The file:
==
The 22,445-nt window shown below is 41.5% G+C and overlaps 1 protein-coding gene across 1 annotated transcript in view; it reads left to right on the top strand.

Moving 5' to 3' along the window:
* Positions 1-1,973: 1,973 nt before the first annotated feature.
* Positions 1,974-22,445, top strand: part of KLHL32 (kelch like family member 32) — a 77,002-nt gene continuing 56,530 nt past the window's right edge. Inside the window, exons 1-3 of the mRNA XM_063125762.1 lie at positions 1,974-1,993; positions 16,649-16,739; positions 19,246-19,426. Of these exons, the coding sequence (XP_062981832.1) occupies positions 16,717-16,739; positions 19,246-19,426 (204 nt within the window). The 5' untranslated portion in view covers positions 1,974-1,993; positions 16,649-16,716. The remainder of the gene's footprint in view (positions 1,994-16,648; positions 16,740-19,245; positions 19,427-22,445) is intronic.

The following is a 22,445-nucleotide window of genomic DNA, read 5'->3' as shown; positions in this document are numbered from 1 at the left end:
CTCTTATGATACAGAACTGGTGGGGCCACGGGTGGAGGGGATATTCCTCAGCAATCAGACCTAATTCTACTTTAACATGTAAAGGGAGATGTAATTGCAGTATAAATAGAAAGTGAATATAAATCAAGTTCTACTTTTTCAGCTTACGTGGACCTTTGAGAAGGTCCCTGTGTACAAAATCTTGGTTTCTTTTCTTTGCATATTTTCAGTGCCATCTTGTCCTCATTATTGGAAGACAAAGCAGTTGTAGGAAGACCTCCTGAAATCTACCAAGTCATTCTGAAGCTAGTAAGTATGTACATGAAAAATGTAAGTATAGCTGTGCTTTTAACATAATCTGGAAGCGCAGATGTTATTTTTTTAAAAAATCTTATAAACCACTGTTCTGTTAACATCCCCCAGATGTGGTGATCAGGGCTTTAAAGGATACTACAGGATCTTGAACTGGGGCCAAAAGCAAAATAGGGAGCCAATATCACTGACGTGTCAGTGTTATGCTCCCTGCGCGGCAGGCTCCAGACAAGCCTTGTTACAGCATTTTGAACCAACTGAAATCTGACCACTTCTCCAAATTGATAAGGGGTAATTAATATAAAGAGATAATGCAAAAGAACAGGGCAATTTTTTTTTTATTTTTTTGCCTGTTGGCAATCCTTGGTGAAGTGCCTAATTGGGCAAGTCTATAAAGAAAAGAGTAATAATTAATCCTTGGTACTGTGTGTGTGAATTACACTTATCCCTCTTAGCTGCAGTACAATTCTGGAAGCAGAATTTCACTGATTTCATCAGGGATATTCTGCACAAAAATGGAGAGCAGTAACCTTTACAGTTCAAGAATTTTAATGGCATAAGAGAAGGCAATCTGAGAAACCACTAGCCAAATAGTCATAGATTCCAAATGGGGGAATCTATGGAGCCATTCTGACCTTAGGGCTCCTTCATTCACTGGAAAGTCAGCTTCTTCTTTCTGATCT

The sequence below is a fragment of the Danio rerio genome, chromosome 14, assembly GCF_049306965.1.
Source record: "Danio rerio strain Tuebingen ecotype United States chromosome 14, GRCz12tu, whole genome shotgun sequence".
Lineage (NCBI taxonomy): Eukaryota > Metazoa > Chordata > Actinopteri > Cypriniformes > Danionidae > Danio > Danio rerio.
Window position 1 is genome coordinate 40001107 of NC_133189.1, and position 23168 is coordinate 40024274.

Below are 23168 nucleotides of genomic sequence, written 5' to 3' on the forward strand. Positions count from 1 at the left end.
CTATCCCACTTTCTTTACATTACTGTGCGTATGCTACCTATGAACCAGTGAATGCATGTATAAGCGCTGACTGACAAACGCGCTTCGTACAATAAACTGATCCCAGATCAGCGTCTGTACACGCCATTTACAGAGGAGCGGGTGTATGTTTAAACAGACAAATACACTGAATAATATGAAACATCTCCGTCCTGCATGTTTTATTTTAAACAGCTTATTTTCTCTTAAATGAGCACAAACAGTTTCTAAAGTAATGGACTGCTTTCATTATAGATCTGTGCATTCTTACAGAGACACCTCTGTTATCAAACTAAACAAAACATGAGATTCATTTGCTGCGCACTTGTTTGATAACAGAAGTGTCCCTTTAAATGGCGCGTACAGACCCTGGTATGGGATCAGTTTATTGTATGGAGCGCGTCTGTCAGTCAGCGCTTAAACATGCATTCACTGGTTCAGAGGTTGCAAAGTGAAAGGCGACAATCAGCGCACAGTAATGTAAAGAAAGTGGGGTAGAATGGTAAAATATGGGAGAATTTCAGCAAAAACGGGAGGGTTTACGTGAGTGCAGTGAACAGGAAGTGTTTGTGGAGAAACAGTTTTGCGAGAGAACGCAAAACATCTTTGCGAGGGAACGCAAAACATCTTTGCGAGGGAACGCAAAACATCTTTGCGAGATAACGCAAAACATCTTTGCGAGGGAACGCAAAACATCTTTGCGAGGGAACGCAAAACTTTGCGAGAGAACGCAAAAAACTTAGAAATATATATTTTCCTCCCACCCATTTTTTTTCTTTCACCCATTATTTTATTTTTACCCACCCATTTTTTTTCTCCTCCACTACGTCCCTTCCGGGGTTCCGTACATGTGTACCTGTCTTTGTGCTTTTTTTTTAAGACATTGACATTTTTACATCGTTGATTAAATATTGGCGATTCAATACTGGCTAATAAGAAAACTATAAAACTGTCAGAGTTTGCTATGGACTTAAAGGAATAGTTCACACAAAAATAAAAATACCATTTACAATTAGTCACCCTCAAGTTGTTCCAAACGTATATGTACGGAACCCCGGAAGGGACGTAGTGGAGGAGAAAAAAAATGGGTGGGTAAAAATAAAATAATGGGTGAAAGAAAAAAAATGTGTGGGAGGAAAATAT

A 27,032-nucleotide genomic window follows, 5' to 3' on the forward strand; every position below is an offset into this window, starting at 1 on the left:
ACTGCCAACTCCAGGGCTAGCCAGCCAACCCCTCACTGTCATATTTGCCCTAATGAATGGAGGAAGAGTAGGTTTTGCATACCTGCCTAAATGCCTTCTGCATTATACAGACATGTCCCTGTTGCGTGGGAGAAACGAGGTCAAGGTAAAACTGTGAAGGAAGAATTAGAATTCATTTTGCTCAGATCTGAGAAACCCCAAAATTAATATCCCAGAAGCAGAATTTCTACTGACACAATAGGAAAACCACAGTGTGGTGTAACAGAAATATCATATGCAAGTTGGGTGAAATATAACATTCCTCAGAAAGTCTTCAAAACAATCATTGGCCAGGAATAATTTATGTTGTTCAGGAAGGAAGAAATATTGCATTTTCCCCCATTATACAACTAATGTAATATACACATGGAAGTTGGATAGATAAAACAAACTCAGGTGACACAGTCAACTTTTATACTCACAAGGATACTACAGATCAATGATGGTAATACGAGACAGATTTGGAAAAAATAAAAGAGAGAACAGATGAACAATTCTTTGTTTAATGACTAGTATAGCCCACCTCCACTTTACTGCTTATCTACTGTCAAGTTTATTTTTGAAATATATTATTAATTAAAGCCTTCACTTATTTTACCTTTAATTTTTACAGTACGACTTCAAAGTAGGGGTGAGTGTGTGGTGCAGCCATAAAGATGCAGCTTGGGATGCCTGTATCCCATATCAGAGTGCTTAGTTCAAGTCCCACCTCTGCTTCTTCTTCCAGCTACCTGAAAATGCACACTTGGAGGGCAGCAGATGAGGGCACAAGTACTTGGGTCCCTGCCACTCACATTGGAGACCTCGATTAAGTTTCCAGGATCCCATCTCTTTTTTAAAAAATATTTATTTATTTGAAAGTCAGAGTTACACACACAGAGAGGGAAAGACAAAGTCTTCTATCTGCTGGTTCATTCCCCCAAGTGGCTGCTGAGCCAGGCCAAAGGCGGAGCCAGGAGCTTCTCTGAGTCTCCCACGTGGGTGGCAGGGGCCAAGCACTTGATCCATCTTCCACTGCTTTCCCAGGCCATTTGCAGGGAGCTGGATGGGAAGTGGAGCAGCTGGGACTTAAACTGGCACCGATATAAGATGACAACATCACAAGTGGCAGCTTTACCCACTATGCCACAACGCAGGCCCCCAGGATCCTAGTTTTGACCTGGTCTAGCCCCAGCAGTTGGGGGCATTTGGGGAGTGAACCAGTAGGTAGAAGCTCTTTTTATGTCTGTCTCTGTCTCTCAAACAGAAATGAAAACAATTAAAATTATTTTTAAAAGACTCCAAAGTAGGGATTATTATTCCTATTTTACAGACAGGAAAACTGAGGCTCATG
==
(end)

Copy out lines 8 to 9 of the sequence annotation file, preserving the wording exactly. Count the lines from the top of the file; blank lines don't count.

Source record: "Danio rerio strain Tuebingen ecotype United States chromosome 14, GRCz12tu, whole genome shotgun sequence".
Lineage (NCBI taxonomy): Eukaryota > Metazoa > Chordata > Actinopteri > Cypriniformes > Danionidae > Danio > Danio rerio.